I must admit, I have never gone to an all-inclusive resort before but the idea certainly intrigues me (on my bucket list before I die…is to go into one of those swim up bars and get my mai tai).
To me (and these are just my thoughts), I seem to think that going to a resort where you are served international food (e.g. Japanese food while in Mexico) doesn’t jive with my idea of travel. That being said, I’ve never gone to an all-inclusive before and who knows, maybe I’ll love it so much because it takes the stress out of travel. My mother, she enjoys eating (a lot) and she absolutely loves cruises (she’s been all over the world and the best trip she’s ever had is an Alaskan cruise where she got to eat that Baked Alaskan Pie) . I have never gone on a cruise ship and I’m worried that I would feel claustrophobic, sea sick, and want to put my feet on land. That and I would worry about the captain crashing the cruise ship into an island while trying to impress a waiter on his deck 🙁
I suppose my idea of travel relates to immersing oneself in the culture, meeting new people, seeing the parts of that country that makes traveling so special to me. The other part of travel that I absolutely enjoy is buying perishable goods overseas (e.g. spices, tea etc.) to take home to my friends.
Here is a list of the PROS and CONS of Resorts vs Exploration with incorporation of cost (well, this is a PF blog after all)
- You don’t have to worry about anything
- Everything is paid for upfront (flight + accommodation + food)
- Alcohol is included (that’s a big plus, right?)
- Safe (except if you’re a Canadian in a Mexican resort and start some sort of fight in the club)
- You have the option to explore
- Less fighting with your significant other because there is nothing to do except to relax
- I would think a resort would be relaxing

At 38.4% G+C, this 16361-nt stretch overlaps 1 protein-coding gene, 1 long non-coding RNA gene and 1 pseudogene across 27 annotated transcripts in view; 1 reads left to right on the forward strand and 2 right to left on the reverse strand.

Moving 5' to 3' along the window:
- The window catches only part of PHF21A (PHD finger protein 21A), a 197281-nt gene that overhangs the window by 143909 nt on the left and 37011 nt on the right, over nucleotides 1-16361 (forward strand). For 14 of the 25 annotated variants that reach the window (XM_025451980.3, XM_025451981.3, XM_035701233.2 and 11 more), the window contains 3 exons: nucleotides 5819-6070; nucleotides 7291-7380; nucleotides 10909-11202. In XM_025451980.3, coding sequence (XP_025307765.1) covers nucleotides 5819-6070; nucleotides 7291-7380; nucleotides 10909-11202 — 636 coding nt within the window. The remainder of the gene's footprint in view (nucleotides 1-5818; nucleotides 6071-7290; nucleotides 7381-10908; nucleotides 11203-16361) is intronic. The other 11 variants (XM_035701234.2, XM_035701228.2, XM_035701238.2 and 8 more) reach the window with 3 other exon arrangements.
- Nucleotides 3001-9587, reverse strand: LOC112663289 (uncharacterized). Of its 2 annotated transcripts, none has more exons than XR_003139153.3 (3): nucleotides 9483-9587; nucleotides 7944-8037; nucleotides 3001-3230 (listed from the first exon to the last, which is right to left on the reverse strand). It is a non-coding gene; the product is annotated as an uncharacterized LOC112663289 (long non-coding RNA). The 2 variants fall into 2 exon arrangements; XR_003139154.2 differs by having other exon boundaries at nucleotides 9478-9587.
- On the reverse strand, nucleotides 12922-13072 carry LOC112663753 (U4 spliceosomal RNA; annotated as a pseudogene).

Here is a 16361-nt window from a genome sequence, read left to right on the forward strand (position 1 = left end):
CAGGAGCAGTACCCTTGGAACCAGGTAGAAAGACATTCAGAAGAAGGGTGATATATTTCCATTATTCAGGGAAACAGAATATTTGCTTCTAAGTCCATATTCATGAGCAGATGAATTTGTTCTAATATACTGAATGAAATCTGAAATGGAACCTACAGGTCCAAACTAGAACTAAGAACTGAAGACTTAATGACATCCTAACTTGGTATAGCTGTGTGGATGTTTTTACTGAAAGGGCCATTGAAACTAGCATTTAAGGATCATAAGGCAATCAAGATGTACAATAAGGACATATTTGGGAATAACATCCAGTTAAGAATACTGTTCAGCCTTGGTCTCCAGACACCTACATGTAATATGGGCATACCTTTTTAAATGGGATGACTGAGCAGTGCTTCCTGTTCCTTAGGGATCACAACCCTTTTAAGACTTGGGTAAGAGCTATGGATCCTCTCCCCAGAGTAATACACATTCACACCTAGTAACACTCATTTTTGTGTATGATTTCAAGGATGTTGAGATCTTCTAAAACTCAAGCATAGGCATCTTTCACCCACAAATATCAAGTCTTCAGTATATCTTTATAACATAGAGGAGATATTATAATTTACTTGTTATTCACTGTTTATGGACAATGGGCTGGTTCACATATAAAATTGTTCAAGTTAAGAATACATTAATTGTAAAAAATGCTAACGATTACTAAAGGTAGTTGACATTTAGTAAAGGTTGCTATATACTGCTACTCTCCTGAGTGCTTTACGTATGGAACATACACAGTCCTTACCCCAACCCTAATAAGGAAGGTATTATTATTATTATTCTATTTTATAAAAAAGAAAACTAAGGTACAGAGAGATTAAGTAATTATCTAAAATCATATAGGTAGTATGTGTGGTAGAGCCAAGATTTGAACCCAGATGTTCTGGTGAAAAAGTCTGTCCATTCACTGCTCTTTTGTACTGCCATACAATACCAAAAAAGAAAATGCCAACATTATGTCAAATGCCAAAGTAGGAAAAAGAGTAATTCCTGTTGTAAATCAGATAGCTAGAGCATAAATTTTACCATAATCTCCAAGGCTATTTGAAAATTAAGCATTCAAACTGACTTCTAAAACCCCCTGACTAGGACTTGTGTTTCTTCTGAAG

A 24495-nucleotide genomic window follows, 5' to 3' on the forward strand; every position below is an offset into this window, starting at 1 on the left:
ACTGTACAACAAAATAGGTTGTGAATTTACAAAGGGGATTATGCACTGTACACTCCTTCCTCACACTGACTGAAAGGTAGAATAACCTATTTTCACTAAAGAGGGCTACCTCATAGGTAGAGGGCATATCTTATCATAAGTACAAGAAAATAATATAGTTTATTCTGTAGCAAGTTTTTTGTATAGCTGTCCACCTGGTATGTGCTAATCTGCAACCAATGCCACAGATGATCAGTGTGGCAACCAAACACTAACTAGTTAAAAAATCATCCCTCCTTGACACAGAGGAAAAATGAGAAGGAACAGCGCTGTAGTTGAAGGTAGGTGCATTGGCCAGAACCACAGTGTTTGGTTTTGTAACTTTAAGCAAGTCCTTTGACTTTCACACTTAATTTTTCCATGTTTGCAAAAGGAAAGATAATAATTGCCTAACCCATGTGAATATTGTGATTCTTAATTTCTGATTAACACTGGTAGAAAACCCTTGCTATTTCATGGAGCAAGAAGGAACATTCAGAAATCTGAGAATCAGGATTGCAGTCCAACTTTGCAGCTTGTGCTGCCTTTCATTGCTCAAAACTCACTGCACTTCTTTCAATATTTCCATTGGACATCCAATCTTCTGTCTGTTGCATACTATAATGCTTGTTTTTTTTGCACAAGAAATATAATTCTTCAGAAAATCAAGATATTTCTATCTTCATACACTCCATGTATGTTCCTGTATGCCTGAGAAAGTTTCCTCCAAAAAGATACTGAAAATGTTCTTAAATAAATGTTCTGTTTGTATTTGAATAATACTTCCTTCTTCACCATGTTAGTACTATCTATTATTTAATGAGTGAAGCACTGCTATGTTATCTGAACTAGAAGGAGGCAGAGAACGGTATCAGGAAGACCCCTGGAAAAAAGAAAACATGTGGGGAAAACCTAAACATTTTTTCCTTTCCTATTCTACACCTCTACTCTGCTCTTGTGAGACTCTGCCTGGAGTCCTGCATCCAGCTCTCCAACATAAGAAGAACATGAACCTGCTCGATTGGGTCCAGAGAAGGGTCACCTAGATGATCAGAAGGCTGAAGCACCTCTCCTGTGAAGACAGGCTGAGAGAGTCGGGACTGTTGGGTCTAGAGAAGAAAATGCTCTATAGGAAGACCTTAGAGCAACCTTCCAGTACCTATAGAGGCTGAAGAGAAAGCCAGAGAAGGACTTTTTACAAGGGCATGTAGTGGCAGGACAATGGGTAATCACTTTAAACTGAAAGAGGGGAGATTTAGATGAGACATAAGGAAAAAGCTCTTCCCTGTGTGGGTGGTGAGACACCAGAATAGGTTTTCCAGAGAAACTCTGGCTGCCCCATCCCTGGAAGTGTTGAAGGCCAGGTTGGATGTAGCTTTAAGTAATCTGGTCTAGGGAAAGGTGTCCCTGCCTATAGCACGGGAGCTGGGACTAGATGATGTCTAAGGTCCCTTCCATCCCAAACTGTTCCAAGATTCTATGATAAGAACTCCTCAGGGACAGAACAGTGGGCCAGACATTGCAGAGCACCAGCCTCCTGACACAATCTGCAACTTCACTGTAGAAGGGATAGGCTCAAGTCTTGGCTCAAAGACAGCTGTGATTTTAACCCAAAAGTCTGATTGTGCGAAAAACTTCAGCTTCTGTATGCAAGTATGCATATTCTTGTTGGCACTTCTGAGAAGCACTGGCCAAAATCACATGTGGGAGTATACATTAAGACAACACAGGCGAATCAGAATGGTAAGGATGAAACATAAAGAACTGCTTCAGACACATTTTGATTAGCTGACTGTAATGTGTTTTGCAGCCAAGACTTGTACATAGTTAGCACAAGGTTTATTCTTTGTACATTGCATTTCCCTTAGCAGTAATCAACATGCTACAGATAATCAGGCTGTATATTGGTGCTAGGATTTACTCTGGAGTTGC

- Time for reading, down time
- Supports the tourism industry in that country big time
- Did I mention less arguing with your significant other?
- Difficult to make sure you have the “best price” because they seem to fluctuate all the time
- You often need a 4+ start resort in order for it to be somewhat decent and without tarantulas, lizards, or large cockroaches in your hotel room
- Less chance for cultural immersion
- Less change to learn a new language because you won’t be using it
- In a way, I find that it feels like “inauthentic” travel because one might not be seeing the “real” side of the country (e.g. poverty)
- Cultural immersion
- Try new things
- You might be able to save more money if you backpack around, bus around, and sleep in hostels
- Higher chance to learn the language
- It can be fun bargaining (but not too harshly because remember, that’s not fair to the people of the country you’re visiting!)
- You get to pretend to be cool because you’re carrying around a Lonely Planet book (haha!)
- Opportunity to see the real country, take beautiful photos etc.
- It can be tiring and you might feel you need a vacation after the vacation!
- Takes longer time because you need time to plan, travel to the destination you’re seeing etc.
- Unexpected costs can add up (e.g. paying for a whole new scooter because you dented it slightly)
- Higher risk to get swindled and taken advantage of because you are a foreigner (but that’s half the fun, right?)
- Increased chance to disagree with your significant other because you want to go to the Anne Frank House and he wants to go to the Heneiken experience museum and there is a limited amount of time (*ahem* speaking from experience *cough cough*)
Readers, what is your traveling style, especially if you’ve tried both? Do you enjoy relaxing in resorts or exploring new places on your own? Which one have you found to be more friendly on the wallet?